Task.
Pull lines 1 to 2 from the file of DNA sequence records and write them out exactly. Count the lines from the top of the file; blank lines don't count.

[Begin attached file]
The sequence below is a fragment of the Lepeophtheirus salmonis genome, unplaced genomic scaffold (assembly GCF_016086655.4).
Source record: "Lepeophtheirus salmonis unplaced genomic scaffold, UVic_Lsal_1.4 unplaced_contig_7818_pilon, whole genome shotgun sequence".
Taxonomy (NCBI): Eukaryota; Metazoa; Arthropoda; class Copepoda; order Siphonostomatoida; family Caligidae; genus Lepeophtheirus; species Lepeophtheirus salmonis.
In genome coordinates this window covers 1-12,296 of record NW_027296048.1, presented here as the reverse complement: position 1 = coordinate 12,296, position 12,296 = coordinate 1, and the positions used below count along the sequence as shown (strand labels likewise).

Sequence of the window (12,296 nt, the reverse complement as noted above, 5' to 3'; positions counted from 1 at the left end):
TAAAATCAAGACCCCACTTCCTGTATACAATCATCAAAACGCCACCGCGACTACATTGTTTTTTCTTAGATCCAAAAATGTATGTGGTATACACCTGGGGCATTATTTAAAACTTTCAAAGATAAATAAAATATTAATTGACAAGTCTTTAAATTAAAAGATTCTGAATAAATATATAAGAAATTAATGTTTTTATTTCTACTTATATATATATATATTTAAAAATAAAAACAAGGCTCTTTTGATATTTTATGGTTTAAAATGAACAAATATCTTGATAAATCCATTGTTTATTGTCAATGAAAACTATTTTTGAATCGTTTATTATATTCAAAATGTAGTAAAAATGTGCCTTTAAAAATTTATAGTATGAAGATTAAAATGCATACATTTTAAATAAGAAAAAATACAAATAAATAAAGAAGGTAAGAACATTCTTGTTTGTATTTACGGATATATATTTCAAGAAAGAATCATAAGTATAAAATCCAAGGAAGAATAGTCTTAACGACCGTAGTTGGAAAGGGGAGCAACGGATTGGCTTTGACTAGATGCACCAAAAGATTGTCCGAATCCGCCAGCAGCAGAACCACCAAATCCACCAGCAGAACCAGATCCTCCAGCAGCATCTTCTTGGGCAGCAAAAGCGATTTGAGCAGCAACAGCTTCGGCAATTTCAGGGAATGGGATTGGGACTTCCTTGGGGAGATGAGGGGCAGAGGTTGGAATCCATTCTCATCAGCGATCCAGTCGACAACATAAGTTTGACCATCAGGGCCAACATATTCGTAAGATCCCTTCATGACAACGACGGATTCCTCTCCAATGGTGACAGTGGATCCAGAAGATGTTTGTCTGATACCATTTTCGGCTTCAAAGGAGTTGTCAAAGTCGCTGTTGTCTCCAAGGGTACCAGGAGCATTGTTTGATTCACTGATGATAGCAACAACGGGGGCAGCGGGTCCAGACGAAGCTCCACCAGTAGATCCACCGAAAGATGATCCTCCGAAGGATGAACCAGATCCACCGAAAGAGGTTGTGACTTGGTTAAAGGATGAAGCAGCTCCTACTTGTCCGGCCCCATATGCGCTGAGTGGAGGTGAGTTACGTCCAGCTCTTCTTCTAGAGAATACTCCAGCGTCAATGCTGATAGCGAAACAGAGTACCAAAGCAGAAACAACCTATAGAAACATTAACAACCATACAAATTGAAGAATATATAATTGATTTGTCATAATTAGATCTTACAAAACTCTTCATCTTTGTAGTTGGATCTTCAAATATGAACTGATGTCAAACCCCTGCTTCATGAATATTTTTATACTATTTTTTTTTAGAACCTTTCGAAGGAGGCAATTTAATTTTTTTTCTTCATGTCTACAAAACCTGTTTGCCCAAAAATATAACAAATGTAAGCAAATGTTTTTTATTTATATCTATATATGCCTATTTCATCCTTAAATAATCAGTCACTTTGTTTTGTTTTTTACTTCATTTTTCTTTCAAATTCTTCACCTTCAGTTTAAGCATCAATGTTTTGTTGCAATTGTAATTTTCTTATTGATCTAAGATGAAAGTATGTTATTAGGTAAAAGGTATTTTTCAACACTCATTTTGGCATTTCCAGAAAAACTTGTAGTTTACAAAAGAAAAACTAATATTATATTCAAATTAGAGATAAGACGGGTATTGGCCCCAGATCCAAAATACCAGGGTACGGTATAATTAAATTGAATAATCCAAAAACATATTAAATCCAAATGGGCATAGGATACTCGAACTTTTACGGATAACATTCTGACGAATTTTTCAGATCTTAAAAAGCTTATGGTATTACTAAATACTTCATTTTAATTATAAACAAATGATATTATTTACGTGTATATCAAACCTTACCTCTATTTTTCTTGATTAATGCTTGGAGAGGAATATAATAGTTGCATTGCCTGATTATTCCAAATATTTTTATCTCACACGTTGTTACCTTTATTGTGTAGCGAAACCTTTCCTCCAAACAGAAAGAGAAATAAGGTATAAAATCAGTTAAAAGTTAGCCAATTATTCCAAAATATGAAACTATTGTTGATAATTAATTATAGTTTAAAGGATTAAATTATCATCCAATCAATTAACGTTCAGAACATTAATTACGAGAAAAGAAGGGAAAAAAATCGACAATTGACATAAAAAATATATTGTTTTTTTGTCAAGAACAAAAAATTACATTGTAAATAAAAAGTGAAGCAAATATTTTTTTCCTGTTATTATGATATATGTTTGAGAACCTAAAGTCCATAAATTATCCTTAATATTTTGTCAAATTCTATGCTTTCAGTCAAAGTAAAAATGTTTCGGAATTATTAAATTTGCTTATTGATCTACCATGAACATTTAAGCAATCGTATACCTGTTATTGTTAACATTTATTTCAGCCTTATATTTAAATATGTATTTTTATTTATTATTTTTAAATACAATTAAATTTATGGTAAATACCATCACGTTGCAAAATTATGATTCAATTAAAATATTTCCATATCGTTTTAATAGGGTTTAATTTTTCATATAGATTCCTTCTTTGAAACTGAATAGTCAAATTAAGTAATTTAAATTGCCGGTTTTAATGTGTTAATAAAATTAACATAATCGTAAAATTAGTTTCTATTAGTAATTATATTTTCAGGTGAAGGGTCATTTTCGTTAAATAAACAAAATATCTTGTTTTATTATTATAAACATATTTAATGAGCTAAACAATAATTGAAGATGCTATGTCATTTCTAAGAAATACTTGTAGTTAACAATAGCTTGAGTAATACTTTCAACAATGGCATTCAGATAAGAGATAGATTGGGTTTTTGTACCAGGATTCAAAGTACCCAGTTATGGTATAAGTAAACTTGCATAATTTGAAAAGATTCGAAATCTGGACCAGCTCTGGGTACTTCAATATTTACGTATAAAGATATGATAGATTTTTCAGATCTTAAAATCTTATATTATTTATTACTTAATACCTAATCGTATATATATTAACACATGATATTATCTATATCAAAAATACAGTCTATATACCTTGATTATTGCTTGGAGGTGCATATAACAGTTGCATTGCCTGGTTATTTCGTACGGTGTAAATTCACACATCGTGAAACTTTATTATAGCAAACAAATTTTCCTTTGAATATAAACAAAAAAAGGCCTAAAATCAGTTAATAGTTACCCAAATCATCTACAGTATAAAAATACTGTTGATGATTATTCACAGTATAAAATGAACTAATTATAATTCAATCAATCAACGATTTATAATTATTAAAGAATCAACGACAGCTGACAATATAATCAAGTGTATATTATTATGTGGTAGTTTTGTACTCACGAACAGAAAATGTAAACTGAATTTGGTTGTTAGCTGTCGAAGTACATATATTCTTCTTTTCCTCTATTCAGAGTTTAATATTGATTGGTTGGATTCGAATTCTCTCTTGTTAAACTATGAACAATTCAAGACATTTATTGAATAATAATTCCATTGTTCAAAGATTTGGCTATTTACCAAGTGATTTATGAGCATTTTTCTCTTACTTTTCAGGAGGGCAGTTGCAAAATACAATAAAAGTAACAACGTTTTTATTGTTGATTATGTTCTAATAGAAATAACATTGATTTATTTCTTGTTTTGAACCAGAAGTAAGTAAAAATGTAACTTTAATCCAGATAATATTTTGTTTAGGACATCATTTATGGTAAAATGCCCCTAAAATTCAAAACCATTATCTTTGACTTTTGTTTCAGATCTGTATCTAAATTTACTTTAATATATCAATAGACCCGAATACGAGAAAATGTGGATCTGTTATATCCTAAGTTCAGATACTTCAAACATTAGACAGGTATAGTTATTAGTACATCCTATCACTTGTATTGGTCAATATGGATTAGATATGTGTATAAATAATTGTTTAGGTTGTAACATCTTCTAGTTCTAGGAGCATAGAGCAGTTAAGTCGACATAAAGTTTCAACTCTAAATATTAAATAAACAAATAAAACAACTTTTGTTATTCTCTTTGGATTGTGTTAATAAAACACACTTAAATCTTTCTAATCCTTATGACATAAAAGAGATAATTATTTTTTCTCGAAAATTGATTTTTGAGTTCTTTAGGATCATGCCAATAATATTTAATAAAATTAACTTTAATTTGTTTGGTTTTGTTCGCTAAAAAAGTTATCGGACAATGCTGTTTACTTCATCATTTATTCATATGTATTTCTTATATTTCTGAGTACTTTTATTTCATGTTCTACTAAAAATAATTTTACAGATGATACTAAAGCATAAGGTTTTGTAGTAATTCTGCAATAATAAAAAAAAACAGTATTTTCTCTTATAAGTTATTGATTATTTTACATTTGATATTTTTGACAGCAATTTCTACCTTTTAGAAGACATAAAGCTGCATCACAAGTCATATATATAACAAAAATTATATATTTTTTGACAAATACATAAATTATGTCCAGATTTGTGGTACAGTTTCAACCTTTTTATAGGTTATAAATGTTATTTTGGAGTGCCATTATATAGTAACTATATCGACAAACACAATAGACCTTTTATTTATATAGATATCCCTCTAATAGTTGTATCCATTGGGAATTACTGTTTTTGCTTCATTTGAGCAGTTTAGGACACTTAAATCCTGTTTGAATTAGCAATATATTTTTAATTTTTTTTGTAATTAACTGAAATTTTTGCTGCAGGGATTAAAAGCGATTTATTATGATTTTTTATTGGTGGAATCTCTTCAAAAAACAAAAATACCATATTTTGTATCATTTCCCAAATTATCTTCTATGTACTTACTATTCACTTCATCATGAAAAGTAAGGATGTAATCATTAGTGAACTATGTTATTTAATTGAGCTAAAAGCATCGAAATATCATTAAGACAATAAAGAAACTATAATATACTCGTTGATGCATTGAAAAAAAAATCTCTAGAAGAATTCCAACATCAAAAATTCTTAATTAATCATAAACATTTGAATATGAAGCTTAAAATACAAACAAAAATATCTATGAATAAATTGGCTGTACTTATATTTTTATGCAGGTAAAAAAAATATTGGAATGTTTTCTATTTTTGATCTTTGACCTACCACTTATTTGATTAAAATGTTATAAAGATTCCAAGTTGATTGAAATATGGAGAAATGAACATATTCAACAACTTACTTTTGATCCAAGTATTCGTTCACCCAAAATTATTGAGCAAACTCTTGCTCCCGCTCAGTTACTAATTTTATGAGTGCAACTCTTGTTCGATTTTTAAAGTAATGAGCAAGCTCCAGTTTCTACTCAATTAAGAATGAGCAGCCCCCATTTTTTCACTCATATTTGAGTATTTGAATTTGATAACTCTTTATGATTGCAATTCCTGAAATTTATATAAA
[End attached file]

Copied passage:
The sequence below is a fragment of the Lepeophtheirus salmonis genome, unplaced genomic scaffold (assembly GCF_016086655.4).
Source record: "Lepeophtheirus salmonis unplaced genomic scaffold, UVic_Lsal_1.4 unplaced_contig_7818_pilon, whole genome shotgun sequence".